It’s hard enough being a parent of a young daughter, let alone second-guessing my parenting skills at every turn.

A few weeks back, a child psychologist I follow on social media shared advice on sunscreen use and kids.

It was a timely topic for me. Earlier this summer, my daughter visited the pool, and I missed a spot when applying sunscreen. She ended up with painful sunburn on her forehead that blistered.

In the newsletter, the influencer suggested that several over-the-counter sunscreens may contain chemicals that are harmful to kids.

I have to admit, she had me double-thinking my sunscreen choices for my daughter – until I saw that her primary source of information was the Environmental Working Group (EWG).

I find her source highly distrustful because: 1) The EWG is an anti-agriculture activist group that promotes fear over facts. They are known for cherry picking data to support their agenda. (And they don't have expertise in sunscreen or dermatology.) 2) The EWG is the source of the much-discredited “Dirty Dozen” list that promotes high-priced organic foods. (Again, nothing to do with sunscreen.)

Please note: Actual dermatologists stress that over-the-counter sunscreens are safe and any sunscreen is better than no sunscreen.

So why would a national lobbying group, without any connection to promoting sun safety, create a list to scare parents from buying inexpensive and easily assessable sunscreens?

The most obvious answer is money. Lobbying groups want publicity for fundraising.

 And what better way to steal attention from busy parents then to release a scary sunscreen list created to attract screen time on morning news shows and social media feeds desperate for content.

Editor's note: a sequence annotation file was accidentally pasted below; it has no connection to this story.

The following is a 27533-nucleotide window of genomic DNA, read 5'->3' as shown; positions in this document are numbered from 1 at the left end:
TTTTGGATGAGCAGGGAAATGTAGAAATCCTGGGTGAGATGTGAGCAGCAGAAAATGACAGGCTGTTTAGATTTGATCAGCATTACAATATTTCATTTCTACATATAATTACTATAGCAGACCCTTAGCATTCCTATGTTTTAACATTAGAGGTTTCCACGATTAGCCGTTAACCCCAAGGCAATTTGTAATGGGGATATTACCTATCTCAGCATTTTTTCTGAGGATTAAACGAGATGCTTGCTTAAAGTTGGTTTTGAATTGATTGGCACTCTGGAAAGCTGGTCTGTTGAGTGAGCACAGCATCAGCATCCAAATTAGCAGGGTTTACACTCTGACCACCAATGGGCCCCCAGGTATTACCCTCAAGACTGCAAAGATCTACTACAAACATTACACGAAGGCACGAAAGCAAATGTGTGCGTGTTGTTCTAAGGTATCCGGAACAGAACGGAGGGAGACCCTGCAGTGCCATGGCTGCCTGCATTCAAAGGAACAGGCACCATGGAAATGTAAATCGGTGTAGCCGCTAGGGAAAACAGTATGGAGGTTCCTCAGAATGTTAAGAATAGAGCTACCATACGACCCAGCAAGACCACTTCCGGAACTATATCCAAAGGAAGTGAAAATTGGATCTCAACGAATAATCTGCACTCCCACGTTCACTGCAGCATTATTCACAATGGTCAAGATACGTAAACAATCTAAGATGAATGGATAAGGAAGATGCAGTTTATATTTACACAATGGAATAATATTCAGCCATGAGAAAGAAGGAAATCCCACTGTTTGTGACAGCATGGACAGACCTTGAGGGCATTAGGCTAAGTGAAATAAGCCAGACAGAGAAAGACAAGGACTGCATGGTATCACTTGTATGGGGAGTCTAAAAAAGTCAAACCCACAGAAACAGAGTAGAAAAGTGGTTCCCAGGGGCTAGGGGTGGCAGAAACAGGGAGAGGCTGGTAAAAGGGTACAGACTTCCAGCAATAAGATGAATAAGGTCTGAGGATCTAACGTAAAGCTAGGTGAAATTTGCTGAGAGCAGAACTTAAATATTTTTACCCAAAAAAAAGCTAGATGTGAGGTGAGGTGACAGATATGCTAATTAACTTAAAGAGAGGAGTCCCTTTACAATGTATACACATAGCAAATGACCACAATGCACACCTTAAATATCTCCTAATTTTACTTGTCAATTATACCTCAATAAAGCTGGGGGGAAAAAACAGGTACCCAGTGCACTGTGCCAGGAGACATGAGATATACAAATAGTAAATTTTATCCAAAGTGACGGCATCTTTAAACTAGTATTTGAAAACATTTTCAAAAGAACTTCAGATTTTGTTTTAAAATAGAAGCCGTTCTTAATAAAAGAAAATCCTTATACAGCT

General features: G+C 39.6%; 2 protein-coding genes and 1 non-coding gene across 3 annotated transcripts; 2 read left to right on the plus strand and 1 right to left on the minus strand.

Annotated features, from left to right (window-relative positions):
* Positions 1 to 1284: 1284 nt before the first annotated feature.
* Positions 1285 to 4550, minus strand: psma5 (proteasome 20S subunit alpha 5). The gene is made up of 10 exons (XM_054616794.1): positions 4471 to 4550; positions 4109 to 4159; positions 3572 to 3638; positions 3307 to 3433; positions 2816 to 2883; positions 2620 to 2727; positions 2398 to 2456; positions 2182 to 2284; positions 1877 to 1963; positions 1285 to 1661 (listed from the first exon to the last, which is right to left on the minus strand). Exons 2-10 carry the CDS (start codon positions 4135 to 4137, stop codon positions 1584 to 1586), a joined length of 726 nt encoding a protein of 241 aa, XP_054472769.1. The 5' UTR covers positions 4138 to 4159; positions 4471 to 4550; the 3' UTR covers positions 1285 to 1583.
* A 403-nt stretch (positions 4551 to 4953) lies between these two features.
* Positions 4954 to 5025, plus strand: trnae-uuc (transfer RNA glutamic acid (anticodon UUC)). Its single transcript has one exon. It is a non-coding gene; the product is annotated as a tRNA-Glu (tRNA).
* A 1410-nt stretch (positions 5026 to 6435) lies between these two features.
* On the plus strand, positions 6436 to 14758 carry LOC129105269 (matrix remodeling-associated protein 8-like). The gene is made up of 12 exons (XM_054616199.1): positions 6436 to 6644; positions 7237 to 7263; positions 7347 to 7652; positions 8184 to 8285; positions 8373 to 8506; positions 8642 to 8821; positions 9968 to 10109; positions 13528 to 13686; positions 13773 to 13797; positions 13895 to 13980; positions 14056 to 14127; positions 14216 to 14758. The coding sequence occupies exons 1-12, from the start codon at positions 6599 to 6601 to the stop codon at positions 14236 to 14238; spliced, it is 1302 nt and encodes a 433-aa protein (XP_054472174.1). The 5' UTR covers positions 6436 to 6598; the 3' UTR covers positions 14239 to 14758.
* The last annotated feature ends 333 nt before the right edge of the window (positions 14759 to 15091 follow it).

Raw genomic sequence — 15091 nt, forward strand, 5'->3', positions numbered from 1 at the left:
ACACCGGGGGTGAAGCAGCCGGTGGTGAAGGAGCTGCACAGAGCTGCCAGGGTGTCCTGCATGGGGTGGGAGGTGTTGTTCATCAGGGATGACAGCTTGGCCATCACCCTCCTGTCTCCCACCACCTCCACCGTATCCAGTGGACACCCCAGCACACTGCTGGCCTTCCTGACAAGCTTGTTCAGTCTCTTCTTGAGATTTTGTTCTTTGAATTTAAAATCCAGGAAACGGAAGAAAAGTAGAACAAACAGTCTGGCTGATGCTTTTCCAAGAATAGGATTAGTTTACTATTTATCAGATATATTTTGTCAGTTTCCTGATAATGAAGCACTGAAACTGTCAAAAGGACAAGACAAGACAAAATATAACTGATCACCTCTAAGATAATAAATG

As for the newsletter, I decided to reach out to the parenting influencer and tell her my concerns. I sent her a message explaining why the EWG isn’t a good source of information about sunscreen. I also told her that I felt misled because she’s a psychologist, not a pediatrician or dermatologist.

It’s OK if she shares mental health advice to parents. However, she shouldn’t be giving out medical advice related to sunscreens or kids’ physical health.

She immediately responded to my message and agreed that she should make it more clear in the future that she isn’t a pediatrician.

I want to stress just because you see something online that grabs your attention – even from a highly educated and trained “expert” – that doesn’t mean it’s a reputable source or a scientific fact.

Unfortunately, we also see this same misinformation and scare-mongering about our food choices and modern farming practices.

So do your own research. Look online for background on sources the influencers cite. Figure out who is funding the studies and what their primary motivation is. Go deep into the studies to see how big the sample size is. (For example, was it a sunscreen study on 10 kids or 500 kids?)

And double-check with the actual experts. Read the recommendations of the U.S. Centers for Disease Control, the Food and Drug Administration and the American Academy of Pediatrics.

Of course, also ask your pediatrician. And if it’s a food or farming question, ask the farmers who are your neighbors and friends. They want to answer your questions, and they love to talk about their work.

For more advice, check out this terrific infographic on how to spot misinformation or “fake news” online

By Teresa Bjork. Teresa is Iowa Farm Bureau's Consumer Content Manager.

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